Whether I would really want a doctor like television’s Gregory House is a question I have asked myself while watching reruns from the first four seasons. This was when I consider him to have been at his best, and he once diagnosed several patients who were sitting in the clinic lobby in under two minutes.
Throughout the fifth season, however, his abilities became a bit questionable. Just how much of what happened was real and what was hallucination?
Given the choice, I would want a doctor like the Gregory House of the first three seasons to treat me, whether I were only a clinic patient or I had some mystery illness that no other doctor could yet diagnose. No diagnosis means no reliable treatment, much less a cure, only medication to lessen whatever symptoms or reduce any pain I may have. Even though Dr. House, or a doctor very much like him, might make me worse before making me better, at least I would know that he is just obsessive enough to keep working on my case until he had solved the puzzle.
Plus, he does not pussy foot around and try to soften the blow, he just comes right out and tells you what he thinks is wrong with you and how he intends to treat your affliction. Personally, I have never liked doctors who talked to me as though I am some fragile, delicate girl who cannot handle the harsh reality of what they have found. I would much rather they tell me flat out, even if the prognosis is grim.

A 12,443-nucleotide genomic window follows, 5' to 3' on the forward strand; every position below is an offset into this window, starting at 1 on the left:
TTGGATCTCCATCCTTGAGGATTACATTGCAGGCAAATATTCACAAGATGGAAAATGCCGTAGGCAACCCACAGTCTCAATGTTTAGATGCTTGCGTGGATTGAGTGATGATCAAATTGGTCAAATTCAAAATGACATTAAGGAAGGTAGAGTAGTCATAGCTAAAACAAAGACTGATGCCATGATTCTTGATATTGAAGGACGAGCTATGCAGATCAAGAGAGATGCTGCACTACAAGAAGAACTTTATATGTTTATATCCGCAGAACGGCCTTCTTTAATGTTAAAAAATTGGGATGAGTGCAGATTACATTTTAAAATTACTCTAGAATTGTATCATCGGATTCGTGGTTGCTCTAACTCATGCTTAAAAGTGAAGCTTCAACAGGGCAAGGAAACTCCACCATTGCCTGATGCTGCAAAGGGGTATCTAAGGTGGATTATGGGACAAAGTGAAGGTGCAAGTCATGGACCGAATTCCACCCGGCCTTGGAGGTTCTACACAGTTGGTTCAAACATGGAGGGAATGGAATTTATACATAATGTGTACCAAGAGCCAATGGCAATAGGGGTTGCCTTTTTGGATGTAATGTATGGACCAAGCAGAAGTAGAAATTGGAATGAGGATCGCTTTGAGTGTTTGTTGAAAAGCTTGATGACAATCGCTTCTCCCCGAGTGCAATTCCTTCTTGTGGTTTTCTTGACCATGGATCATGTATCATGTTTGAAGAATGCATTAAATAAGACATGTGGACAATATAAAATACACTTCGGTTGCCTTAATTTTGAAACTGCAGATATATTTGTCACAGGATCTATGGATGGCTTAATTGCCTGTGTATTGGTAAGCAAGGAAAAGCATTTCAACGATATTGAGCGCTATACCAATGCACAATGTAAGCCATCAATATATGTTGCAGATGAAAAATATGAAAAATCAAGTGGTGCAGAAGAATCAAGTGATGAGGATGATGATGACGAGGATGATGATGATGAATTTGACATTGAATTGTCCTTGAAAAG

Or, to quote something Dr. Gregory House, portrayed brilliantly by Hugh Laurie, once asked a patient, “What would you prefer: a doctor who holds your hand while you die or one who ignores you while you get better?”
I think I will take the latter, thank you very much!
Besides being a world-renowned doctor, House has an uncanny ability to deduce many things about a person or patient after spending only a few minutes with him or her. He has also often been led to the correct diagnosis based on some seemingly insignificant bit of information such as where a patient went on vacation, a symptom he or she forgot to mention or, in one episode, the patients’ true ethnicity.
So, would I want a doctor who may have Schizoid Personality Disorder, something which could explain House’s avoidance of emotionally intimate personal relationships, his narcissism, superiority complex, and his lack of interaction with his patients, yet is highly intelligent, witty, says exactly what he thinks, and is willing to do just about anything to arrive at the correct diagnosis?
The answer is a resounding yes!